The Baltimore Ravens fell 27-16 to the Cincinnati Bengals in Week 18 in a season finale that didn’t quite live up to its lofty expectations.
Back in September, this Week 18 matchup was shaping up to be a fierce battle for the AFC North, yet the Bengals already locked up the division last week and the Ravens had little to play for considering the circumstances.
With their defeat on Sunday, the Ravens clinched the No. 6 seed in the AFC, setting up a rematch against the third-seeded Bengals on the road in the Wild Card round next week.
Just like last season, this was another instance of the Bengals’ A-team facing essentially the Ravens’ B-team. Baltimore sat several key starters in Week 18 including its top quarterback, running back, and tight end, which gave off the impression that the Ravens weren’t trying that hard to win this game.
The Ravens still kept their first-team defense on the field with the exception of Marcus Peters, who may have been held out for precautionary reasons. Though this game didn’t turn into a full-scale blowout, Baltimore never had a chance to beat their offensively superior division rivals, not when undrafted rookie and third-string quarterback Anthony Brown recorded three turnovers (two picks and one lost fumble) in the first half.
Baltimore’s first three offensive drives ended in the following: punt, interception, interception. Those tide-turning turnovers put too much pressure on the Ravens’ defense to contain Joe Burrow (who channeled a little bit of Lamar Jackson in his wizardly scrambles) and a humming Bengals team that leaped ahead to an early two-score lead in the first quarter and never looked back.
It wasn’t all doom and gloom as the Ravens enjoyed short spells of dominance here and there: Kenyan Drake, who saw more of the field due to Gus Edwards’ in-game injury, walked into the Bengals’ end zone for the Ravens’ lone touchdown, completing a 10-play, 76-yard drive.
Ravens commit four turnovers in season finale defeat against the Bengals
Rookie David Ojabo recorded his first NFL sack, made even sweeter by the fact that he took down a rival quarterback, the high and mighty Joe Burrow.
Cornerback Daryl Worley played a solid game in Marcus Peters’ place despite being picked on by Burrow all game and allowing Ja’Marr Chase to score a touchdown.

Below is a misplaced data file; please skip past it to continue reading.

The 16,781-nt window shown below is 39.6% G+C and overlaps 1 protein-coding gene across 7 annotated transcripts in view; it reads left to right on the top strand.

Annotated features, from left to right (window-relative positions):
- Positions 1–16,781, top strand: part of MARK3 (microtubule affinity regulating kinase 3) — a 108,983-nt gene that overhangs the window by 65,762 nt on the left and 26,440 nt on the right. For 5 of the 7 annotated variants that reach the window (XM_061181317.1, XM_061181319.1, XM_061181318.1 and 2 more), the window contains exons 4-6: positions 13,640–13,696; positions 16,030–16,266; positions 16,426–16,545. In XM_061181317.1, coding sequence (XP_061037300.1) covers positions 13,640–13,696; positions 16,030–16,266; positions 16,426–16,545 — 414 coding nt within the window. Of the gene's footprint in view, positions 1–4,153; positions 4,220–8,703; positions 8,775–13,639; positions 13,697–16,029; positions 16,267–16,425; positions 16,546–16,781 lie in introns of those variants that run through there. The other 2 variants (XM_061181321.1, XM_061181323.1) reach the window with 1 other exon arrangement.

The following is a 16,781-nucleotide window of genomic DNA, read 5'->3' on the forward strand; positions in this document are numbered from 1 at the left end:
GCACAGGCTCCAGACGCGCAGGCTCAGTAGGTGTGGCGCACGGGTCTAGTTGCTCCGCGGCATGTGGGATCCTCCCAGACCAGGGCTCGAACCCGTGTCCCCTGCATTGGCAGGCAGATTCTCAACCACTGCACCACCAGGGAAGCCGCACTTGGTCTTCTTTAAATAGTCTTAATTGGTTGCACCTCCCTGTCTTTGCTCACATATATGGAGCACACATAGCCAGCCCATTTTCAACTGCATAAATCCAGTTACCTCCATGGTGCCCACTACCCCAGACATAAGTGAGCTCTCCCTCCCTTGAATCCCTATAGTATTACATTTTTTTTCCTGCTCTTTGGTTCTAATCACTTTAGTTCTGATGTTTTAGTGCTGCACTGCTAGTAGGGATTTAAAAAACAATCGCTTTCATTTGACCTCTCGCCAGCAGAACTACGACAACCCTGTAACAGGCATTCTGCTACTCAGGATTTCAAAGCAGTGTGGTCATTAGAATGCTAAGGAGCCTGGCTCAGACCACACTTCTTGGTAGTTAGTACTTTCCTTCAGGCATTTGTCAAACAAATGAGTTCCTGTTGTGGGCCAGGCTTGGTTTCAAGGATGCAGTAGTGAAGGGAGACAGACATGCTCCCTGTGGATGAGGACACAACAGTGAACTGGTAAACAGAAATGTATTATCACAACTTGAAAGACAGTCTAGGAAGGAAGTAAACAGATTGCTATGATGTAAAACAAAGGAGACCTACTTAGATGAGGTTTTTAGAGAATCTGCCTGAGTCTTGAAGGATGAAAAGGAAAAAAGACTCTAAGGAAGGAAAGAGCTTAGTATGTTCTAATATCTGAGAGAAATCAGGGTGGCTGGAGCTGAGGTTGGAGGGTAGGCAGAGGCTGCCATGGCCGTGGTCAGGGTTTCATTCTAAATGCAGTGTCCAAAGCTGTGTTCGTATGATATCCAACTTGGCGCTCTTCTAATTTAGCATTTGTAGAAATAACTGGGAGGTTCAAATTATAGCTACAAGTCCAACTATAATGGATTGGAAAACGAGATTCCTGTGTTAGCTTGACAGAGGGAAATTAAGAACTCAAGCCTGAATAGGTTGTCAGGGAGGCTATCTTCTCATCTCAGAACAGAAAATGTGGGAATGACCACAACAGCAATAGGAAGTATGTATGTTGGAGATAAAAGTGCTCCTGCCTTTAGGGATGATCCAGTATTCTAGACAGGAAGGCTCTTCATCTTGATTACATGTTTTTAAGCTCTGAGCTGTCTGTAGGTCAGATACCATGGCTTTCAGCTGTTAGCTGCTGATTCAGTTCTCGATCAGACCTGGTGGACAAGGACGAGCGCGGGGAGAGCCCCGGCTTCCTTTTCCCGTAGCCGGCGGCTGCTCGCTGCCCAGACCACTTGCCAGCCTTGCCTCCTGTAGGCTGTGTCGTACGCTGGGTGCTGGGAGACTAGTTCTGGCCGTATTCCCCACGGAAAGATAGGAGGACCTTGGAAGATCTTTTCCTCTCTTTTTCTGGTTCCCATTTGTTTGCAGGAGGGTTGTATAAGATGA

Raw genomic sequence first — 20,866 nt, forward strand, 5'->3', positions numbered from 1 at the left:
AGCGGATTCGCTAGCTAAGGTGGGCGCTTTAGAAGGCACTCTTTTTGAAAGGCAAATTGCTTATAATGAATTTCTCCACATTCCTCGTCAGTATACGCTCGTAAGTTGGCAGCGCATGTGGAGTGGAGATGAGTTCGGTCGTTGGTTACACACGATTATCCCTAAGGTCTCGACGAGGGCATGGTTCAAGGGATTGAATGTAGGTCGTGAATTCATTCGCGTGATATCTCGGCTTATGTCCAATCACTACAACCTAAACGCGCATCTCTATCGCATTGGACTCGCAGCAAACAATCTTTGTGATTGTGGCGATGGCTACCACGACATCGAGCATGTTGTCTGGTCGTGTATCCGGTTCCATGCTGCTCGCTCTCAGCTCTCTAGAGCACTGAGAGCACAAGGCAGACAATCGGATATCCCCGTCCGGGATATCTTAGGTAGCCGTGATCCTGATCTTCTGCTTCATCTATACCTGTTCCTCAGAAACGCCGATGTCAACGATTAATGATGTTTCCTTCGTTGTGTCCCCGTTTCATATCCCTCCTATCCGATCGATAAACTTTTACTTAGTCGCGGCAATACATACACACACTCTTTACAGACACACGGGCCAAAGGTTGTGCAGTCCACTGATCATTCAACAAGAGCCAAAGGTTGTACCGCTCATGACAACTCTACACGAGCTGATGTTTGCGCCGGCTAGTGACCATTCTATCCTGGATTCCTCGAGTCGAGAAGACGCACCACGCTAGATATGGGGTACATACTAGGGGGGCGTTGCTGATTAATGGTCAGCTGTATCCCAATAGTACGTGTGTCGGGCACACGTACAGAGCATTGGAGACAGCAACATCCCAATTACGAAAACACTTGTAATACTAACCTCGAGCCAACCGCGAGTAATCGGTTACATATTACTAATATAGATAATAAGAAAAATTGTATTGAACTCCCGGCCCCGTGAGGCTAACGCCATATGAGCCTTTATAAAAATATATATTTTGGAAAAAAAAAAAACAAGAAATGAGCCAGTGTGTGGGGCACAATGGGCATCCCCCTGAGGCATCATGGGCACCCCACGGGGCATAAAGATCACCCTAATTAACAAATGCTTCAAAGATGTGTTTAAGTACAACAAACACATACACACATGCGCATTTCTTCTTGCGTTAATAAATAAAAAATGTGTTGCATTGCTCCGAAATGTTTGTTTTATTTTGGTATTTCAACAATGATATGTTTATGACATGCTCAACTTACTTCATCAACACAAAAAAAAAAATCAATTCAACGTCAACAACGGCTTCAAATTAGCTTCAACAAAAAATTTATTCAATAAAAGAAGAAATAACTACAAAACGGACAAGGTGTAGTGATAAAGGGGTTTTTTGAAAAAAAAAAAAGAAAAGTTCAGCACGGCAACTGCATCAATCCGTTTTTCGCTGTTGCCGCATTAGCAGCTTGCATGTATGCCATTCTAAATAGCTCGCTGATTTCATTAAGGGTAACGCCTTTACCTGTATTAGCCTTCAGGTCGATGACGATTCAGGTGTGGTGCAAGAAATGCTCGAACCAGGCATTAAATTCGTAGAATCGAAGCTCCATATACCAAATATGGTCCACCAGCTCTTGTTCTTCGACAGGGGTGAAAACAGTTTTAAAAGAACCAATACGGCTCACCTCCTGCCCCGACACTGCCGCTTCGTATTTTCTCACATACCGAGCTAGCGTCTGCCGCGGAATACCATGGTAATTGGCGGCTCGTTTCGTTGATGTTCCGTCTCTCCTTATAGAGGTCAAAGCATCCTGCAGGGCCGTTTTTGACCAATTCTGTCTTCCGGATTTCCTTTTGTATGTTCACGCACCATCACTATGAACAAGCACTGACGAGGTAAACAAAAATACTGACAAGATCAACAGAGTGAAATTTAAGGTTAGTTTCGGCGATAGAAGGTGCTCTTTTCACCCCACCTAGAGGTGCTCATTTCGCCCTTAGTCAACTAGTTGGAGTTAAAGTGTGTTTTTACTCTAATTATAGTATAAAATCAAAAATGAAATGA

Linebacker Roquan Smith never gave the Bengals an inch and finished the game with a team-high 16 tackles, more than twice as many as the next defender on the list. He even taunted Bengals’ Chase in the end zone to get under Cincinnati’s skin — after all, it’s not an AFC North rivalry game without a bit of chippy antagonism and a heated sidelines fight.
It’s also not a Baltimore Ravens game without at least three field goals completed by Justin Tucker. The Ravens’ red zone execution issues haven’t improved in the last several weeks, and there were some questionable offensive calls throughout the game: just before the end of the first half, why was Greg Roman asking Anthony Brown to throw on third down when Brown was backed up in his own end zone? Why didn’t the Ravens go for it on a 4th-and-5 early in the fourth quarter when they were down 14 points?
If there’s a silver lining to take away from Week 18’s defeat, it’s this: The season finale was all about the Ravens letting the chips fall and putting up an admirable fight against a potential Super Bowl contender, starters or no starters.
It’s easy to look back and say, “Had the Ravens done this differently, they might have won the game,” but that’s a moot point considering Baltimore weren’t gunning to pull off the upset anyway.
In the end, the Ravens treated this as an exhibition game to try and feel out the Bengals’ offense and take notes rather than seriously try and beat their AFC North rivals. Call it a cowardly move, but the Ravens have more important matters to deal with heading into the postseason.
We’ll see you in the Wild Card round, Cincinnati.